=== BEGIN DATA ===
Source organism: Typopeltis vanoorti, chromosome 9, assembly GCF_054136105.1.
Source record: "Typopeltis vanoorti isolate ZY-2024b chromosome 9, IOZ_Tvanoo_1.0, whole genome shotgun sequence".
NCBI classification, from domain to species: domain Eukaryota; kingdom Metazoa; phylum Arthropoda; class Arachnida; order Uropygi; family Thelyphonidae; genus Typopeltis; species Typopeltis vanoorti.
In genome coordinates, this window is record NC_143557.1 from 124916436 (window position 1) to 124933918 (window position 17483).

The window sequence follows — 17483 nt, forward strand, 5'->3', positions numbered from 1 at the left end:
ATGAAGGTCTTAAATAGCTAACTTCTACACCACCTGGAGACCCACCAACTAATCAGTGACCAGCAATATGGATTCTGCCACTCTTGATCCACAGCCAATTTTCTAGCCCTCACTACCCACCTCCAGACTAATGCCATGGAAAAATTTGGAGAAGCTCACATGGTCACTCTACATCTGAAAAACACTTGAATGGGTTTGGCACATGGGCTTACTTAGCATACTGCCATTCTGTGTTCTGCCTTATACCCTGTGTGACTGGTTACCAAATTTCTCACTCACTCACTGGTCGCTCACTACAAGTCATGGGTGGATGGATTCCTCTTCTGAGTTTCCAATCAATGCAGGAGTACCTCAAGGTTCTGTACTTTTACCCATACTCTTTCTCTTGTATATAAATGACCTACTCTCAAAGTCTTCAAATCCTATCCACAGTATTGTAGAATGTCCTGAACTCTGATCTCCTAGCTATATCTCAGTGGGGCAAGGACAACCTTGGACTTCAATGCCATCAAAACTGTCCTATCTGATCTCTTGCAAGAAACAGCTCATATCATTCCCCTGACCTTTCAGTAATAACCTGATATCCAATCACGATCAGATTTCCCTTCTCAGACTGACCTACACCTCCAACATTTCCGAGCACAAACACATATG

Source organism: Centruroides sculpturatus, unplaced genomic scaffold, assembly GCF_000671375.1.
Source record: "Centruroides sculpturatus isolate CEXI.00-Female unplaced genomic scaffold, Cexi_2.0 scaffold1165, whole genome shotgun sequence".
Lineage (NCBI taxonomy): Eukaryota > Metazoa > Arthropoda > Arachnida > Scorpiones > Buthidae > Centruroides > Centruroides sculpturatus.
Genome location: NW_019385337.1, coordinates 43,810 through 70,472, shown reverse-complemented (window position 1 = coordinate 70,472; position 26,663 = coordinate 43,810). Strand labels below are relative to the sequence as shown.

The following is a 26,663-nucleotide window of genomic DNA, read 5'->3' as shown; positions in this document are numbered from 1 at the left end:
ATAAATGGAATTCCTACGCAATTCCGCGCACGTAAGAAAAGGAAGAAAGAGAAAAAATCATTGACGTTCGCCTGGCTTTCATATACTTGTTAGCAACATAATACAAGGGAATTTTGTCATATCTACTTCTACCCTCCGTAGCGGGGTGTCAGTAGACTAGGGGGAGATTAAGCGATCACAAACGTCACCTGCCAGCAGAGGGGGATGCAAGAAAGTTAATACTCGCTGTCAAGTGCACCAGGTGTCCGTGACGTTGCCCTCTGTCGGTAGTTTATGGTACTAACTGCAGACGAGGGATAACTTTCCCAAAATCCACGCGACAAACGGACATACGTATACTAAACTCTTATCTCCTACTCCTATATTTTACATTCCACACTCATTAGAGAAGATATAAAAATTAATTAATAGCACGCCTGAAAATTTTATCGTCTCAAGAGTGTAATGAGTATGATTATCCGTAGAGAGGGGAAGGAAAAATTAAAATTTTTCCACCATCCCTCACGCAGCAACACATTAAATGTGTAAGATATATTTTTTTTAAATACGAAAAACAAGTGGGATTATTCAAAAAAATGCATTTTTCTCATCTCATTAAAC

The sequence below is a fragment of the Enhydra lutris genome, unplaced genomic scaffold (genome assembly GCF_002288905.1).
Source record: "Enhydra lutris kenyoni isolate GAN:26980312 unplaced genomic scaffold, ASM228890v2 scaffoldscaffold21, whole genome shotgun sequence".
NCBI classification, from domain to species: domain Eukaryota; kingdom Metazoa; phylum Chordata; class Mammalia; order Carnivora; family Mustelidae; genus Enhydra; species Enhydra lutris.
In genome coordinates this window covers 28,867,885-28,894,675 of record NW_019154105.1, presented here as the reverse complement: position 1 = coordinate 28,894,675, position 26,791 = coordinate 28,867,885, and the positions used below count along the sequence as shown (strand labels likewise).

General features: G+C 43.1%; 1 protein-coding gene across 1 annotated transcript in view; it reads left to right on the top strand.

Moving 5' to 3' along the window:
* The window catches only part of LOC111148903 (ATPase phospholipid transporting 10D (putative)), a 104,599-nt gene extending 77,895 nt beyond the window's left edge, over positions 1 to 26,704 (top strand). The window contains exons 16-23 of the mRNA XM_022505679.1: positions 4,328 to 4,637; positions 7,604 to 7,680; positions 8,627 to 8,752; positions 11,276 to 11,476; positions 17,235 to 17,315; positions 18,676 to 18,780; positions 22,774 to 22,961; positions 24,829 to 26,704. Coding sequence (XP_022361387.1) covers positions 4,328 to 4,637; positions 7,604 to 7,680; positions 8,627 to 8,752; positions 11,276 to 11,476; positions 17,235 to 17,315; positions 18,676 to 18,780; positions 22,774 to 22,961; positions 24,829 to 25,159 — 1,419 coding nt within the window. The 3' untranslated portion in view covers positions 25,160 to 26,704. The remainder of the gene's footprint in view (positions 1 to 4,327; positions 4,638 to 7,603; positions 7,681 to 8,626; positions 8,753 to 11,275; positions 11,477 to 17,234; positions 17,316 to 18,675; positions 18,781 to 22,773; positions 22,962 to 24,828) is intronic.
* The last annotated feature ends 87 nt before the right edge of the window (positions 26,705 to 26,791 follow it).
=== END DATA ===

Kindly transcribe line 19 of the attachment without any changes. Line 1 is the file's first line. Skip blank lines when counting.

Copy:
* The window catches only part of LOC111148903 (ATPase phospholipid transporting 10D (putative)), a 104,599-nt gene extending 77,895 nt beyond the window's left edge, over positions 1 to 26,704 (top strand). The window contains exons 16-23 of the mRNA XM_022505679.1: positions 4,328 to 4,637; positions 7,604 to 7,680; positions 8,627 to 8,752; positions 11,276 to 11,476; positions 17,235 to 17,315; positions 18,676 to 18,780; positions 22,774 to 22,961; positions 24,829 to 26,704. Coding sequence (XP_022361387.1) covers positions 4,328 to 4,637; positions 7,604 to 7,680; positions 8,627 to 8,752; positions 11,276 to 11,476; positions 17,235 to 17,315; positions 18,676 to 18,780; positions 22,774 to 22,961; positions 24,829 to 25,159 — 1,419 coding nt within the window. The 3' untranslated portion in view covers positions 25,160 to 26,704. The remainder of the gene's footprint in view (positions 1 to 4,327; positions 4,638 to 7,603; positions 7,681 to 8,626; positions 8,753 to 11,275; positions 11,477 to 17,234; positions 17,316 to 18,675; positions 18,781 to 22,773; positions 22,962 to 24,828) is intronic.